At times, it could get pretty stressful to manage a classroom full of expressive 5th grade students, but I managed to maintain a humored attitude about it all. That year, I gained some very valuable classroom management skills that will be instilled in me for life. In Asia, as one might imagine, the classroom environment was the complete opposite. My students were very reverent, respectful, and at times, even silent in the classroom. I found myself frequently researching different methods to get them to freely speak up and participate vocally during class. My students warmed up to me mid-year, but it was definitely a challenge, especially in the beginning.
International TEFL Academy graduate, Colleen Contestabile, shares her experiences teaching English in Taiwan in Nankan, Taiwan Q&A with Colleen Contestabile
3. The Hiring Process for Teaching Jobs
The interview process can be a major deal breaker for many prospective teachers as they figure out which country will be the best fit for them. In South and Central America, it’s most common to be hired face-to-face. This means that to gain employment in a country like Argentina, you need to plan on flying there to interview in person, and they will hire you while you’re in the country. This doesn’t mean that you’ll fly back home and wait for your contract to become official (that would be way too expensive!); in most cases you will begin teaching immediately. It also means you’ll go around with your resume to the list of schools that our Student Affairs Department will be providing you, and you will interview in-person. It typically takes anywhere from 1 day to 2 weeks for you to secure full time employment.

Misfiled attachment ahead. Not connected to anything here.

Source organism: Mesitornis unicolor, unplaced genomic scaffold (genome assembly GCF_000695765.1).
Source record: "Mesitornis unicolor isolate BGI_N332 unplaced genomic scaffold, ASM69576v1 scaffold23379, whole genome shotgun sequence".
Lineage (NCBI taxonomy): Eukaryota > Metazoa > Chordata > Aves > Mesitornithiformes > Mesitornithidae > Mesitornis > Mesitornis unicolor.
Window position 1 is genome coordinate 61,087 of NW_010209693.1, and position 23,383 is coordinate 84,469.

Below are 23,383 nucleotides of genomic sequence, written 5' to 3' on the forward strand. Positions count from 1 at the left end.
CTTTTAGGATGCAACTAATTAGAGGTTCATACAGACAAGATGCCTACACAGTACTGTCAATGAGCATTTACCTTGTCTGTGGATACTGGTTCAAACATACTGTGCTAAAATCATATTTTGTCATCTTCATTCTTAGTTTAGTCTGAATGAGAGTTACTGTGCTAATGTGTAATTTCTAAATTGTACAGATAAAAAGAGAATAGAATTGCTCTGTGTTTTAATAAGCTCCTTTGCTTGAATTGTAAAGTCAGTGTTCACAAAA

Whereas in Asia, teachers are typically interviewed and hired in-advance. You will typically interview for positions via Skype or the phone and you’ll be setting up as many interviews as you would like. I always recommend “shopping around,” interviewing with multiple schools in multiple countries, so that you’ll have your pick of contracts, and in the end you can decide which one will be the best job for you. The ability to interview in advance from home will often enable you to be more selective when it comes to selecting a job. It’s a much more structured hiring process in Asia, which for many people, is the most important factor.
4. Perks & Benefits